gRPC vs REST: Comparing API Styles in Practice

Toy phones connected together

In this article, we’ll explore APIs created using both the REST architecture and a fairly new player called gRPC. Our goal is to understand how to use these architectural styles to build APIs.

What is REST?

In 2000, Roy Fielding wrote his dissertation and introduced the world to an architecture for distributed systems called “Representational State Transfer,” or REST for short. He outlined several constraints for system architecture rooted in the principles that drive the web itself. The goal was to leverage decades of wisdom around building distributed systems that helped to ensure good separation of concerns and scalability.

Central to the REST philosophy is the concept of hypermedia and hypertext (like the “H” in HTTP). A RESTful API allows users to interact with resources identified by URLs and encoded in a variety of hypermedia representations (such as JSON, XML, or HTML). Modifying these resources changes the application state. Typically, clients use HTTP as the protocol of choice for building and interacting with RESTful service.

An oft neglected but critical concept to REST is the idea of hypermedia as the engine of application state (HATEOAS). Simply put, instead of clients choosing what methods to invoke to change an application’s state, it’s the hypermedia itself that determines what resources a client can interact with and at what time. This is similar to how users interact with web pages today. Users only need to visit a single URL and links provided on the resulting page inform the user where they can browse.

REST is designed to leverage all of the existing technologies that make the web work, especially HTTP, TCP, URLs, and hypermedia types like JSON, XML, and HTML. To that end, no special software is required in order to build or use RESTful APIs.

What is gRPC?

The distributed client-server communication style known as “Remote Procedure Call” (RPC) is nothing new, dating back to at least the early 80s. However, Google’s implementation known as gRPC was invented in 2015 as a performance-centric framework for enabling web communication between systems. Built to leverage the newer HTTP/2 protocol under the hood, gRPC supports bidirectional communication between clients and servers in addition to streaming capabilities that enable multiple messages per request or response. This makes it very efficient for building high-performance, high-throughput applications. Performance is the killer feature of gRPC.

Unlike RESTful APIs, RPC-based APIs define procedures (or methods) using an Interface Definition Language (IDL). Tools are required to generate server and client stub classes from the interface definition that can be used in a variety of programming languages. For gRPC, Google chose to develop its own format called “Protocol Buffers” (or “protobufs” for short) which benefit from a very efficient wire serialization format designed for speed.

Demonstrating an address book using REST and gRPC

Let’s take a look at some sample projects that demonstrate the distinctions between the REST and gRPC architectural styles. All of the projects we’ll examine are implemented as a full-stack address book apps with a simple front-end UI built on Svelte and a NodeJS back-end API. You can find the sample project monorepos on GitHub at anthonydmays/grpc-vs-rest.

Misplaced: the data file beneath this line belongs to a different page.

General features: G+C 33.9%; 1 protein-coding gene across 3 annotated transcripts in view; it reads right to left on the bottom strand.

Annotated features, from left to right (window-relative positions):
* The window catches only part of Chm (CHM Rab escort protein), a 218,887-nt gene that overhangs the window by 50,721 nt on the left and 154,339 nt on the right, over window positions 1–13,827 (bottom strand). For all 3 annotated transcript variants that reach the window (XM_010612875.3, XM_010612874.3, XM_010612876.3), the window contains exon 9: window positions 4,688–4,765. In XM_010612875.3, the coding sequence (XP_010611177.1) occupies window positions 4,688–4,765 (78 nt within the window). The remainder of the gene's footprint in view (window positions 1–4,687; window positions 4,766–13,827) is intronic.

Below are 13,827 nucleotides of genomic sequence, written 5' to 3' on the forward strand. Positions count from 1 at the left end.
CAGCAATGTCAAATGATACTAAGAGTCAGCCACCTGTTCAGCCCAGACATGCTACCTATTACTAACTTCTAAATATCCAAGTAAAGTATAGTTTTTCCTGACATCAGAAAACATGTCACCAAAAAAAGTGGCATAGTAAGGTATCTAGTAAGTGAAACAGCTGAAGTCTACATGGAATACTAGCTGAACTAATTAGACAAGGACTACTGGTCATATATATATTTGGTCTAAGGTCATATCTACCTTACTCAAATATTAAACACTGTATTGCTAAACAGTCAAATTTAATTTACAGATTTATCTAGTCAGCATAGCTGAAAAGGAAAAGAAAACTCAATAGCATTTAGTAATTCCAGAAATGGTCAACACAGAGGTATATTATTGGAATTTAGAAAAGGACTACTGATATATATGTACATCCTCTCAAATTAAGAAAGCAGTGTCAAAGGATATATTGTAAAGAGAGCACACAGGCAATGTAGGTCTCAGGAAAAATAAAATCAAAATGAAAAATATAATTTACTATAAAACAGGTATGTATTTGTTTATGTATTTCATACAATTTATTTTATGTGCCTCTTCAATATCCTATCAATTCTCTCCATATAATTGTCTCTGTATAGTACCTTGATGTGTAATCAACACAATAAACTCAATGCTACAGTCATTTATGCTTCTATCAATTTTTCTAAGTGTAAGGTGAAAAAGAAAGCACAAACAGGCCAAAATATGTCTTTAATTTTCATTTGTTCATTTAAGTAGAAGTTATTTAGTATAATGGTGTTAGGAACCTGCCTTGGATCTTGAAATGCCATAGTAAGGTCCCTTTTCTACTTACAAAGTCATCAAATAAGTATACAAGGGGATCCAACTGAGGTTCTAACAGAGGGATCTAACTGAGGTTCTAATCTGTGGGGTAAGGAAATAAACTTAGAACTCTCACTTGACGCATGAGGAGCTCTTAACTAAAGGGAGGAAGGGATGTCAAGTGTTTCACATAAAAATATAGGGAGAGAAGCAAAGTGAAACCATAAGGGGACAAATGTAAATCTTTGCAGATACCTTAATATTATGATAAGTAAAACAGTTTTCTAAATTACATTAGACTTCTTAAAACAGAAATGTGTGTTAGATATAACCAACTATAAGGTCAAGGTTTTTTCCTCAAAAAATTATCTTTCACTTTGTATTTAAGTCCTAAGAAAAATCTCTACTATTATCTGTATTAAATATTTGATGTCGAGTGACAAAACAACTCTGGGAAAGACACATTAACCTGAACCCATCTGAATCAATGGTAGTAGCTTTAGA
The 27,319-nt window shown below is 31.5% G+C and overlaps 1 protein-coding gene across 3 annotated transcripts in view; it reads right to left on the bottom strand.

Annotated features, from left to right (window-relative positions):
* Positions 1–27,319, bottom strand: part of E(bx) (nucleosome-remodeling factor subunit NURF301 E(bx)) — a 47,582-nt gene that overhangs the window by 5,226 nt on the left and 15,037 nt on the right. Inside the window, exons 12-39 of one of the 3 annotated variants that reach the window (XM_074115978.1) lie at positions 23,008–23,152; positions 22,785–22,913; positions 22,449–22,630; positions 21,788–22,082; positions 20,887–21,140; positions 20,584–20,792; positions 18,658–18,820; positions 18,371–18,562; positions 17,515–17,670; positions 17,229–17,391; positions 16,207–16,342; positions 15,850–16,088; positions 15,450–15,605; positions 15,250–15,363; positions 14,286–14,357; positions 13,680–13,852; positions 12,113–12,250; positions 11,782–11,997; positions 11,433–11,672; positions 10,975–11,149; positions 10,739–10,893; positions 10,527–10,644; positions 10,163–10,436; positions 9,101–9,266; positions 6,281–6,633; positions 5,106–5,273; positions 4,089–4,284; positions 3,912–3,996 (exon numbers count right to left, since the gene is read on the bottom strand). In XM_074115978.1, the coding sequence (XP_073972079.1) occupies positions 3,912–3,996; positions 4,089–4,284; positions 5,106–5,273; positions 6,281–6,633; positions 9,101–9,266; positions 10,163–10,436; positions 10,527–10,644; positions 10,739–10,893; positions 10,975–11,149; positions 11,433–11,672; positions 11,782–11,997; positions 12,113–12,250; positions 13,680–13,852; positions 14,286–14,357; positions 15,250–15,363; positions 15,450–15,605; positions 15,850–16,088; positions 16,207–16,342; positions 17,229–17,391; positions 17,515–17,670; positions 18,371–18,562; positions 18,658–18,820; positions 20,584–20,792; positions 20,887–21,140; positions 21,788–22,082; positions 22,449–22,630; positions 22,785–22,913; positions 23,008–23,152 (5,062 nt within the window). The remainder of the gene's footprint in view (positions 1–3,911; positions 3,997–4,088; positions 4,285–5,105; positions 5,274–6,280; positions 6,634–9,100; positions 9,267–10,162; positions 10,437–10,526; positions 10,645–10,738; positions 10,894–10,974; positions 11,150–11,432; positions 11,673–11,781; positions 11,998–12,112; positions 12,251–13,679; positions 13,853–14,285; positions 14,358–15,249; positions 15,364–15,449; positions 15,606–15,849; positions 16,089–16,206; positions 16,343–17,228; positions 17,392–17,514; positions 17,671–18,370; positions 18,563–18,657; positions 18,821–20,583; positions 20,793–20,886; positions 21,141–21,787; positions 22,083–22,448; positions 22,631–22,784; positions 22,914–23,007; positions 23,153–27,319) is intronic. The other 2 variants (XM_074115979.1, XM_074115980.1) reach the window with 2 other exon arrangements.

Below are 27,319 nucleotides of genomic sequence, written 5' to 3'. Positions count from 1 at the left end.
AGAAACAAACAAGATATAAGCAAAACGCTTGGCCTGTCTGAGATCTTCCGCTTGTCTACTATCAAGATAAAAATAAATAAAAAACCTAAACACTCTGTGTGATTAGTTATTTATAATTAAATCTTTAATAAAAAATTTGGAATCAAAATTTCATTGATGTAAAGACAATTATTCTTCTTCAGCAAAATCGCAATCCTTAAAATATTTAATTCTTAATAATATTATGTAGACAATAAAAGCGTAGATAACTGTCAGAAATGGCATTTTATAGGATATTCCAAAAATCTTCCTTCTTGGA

To keep things simple, I only have a few features I’ve implemented along with several key constraints.

  • Implement basic CRUD operations. Nothing special here in the way of functional requirements. We just want to be able to list all of our contacts and create, update, or delete a single contact.
  • Full-stack type safety. We should be able to ensure that our entire codebase is type-safe and supports modern IDE niceties like autocomplete.
  • Browser-consumable API. We want to allow any clients to use our API from the browser environment.
  • Unit-testable code. It should be fairly trivial to write unit tests for our API to ensure that we have the behavior we expect.
  • Minimal diffs. In order to highlight the differences when moving between styles, I’ve done my best to minimize differences between the sample projects at the expense of some best practices. These demos are not designed to show you how to write production-ready systems, but rather to help you understand each style sufficiently.

Examining the REST API app

First, let’s get the API and client up and running. Clone the anthonydmays/grpc-vs-rest repo to your machine, open a terminal, and change into the rest-api-app directory. Follow the README instructions to install dependencies and build the apiTypes package. The commands are shown below for your convenience:

$ git clone
$ cd rest-api-app
$ npm install
$ npm run build:apiTypes

In separate terminal windows, run the server by executing the npm run dev:api command and the client using npm run dev:client. You should be able to now browse to http://localhost:5173 to see the basic UI.

Let’s turn our attention to the API for a moment. I’ll use curl to retrieve a single contact in order to demonstrate what makes our API conformant with REST principles. We’ll see from the response how our API satisfies REST architectural constraints.

$ curl -iX GET http://localhost:9090/v1/contacts/1
HTTP/1.1 200 OK
X-Powered-By: Express
Access-Control-Allow-Origin: *
Content-Type: application/json; charset=utf-8
Content-Length: 349
ETag: W/"15d-bXqO1UHKOU8wml7G/sca1xVRseU"
Date: Mon, 20 Feb 2023 22:54:24 GMT
Connection: keep-alive
Keep-Alive: timeout=5

{"resource":{"uri":"contacts/1","firstName":"Hedda","lastName":"Ready","email":"[email protected]","phoneNumber":"919-521-1661","_links":{"self":{"href":"http://localhost:9090/v1/contacts/1","type":"GET"},"allContacts":{"href":"http://localhost:9090/v1/contacts","type":"GET"},"delete":{"href":"http://localhost:9090/v1/contacts/1","type":"DELETE"}}}}
  • Consistent identification of resources: Our API identifies resources by URL. For any resource available to us via the API, there is a unique URL that we can use to access or act upon it.